13. The main reason why the traditional bahay na bato of the Filipinos have stone ground floor and a wooden upper floor is due to the earthquake weakness of masonry, the main construction technique introduced by the Spanish. Masonry is done by stacking blocks of stone or bricks bonded into walls with lime as mortar (I bet you already heard some buildings bound with egg whites and corals). As these stone walls go high, the more vulnerable it will be during earthquakes, that is why wood is used for the second floor, to lessen the load on the upper floor so that the center of mass of the structure remains on the first floor. That practice is not purely Spanish Architecture, but Fil-Hispanic Architecture. Such building would have looked weird in Spain.

    Also, what is unique and will always be the hallmark of the Fil-Hispanic Architecture is the windows made from translucent oyster shells, known locally as capiz. The capiz lets light in but insulates the inside from the heat. The windows are large and lets wind in for the natural circulation of air inside it. That is why they don’t even need a ceiling fan those days. The windows are so bright and airy that you can see the whole surroundings from the windows. Actually, the windows also double as balcony.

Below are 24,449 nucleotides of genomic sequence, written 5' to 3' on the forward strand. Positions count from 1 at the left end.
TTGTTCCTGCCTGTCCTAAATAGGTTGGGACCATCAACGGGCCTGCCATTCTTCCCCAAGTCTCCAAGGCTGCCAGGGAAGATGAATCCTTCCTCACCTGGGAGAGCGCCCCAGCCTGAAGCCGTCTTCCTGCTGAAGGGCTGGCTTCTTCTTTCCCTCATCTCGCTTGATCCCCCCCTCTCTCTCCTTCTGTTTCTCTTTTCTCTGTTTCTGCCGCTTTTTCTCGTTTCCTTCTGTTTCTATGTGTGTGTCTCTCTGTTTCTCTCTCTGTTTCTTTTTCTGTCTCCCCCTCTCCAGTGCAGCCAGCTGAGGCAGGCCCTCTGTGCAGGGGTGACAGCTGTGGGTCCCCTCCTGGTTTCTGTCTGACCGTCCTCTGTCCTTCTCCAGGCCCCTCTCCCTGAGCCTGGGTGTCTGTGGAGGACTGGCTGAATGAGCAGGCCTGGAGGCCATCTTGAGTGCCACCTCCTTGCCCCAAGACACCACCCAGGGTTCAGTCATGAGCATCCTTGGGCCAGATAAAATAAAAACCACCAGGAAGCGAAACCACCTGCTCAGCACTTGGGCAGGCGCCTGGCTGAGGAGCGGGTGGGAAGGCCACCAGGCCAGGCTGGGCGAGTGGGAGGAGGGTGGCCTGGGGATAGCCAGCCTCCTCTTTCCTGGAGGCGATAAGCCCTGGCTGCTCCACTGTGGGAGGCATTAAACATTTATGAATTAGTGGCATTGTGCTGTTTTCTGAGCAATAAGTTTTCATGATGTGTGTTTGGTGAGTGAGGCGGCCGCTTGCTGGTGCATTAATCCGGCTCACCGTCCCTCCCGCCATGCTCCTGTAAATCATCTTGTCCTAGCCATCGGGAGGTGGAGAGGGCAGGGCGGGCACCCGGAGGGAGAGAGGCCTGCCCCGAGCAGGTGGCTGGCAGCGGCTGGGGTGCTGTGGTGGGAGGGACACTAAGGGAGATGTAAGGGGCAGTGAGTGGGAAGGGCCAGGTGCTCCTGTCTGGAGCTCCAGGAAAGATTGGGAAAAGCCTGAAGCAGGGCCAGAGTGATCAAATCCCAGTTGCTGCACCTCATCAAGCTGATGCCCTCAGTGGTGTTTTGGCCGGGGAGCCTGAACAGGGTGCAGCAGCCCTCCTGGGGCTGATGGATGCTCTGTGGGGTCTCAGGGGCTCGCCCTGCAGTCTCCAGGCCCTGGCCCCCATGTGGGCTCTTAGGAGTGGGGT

A professor of mine said that if your house is within the vicinity of the church, you can view the procession in the comforts of your window. The proximity of your residence from the Town Center (Market, Town Hall and church) determines your status in the society that time. The nearer your residence to the town center, the more privileged you are. Actually, the set up still exists in some towns of Ilocandia.

    This building setup is what’s missing in some current Intramuros Dormitories.

    The town setup I described is called the Plaza Complex.

     
  14. aieos:

    Proposed Art-deco Mapua Institute of Technology building, 1940

    Mapua is supposed to be located in the Avenida Rizal, but after the war Tomas Mapua acquired the location of the Franciscan Church in Intramuros so Mapua eventually based itself in Intramuros.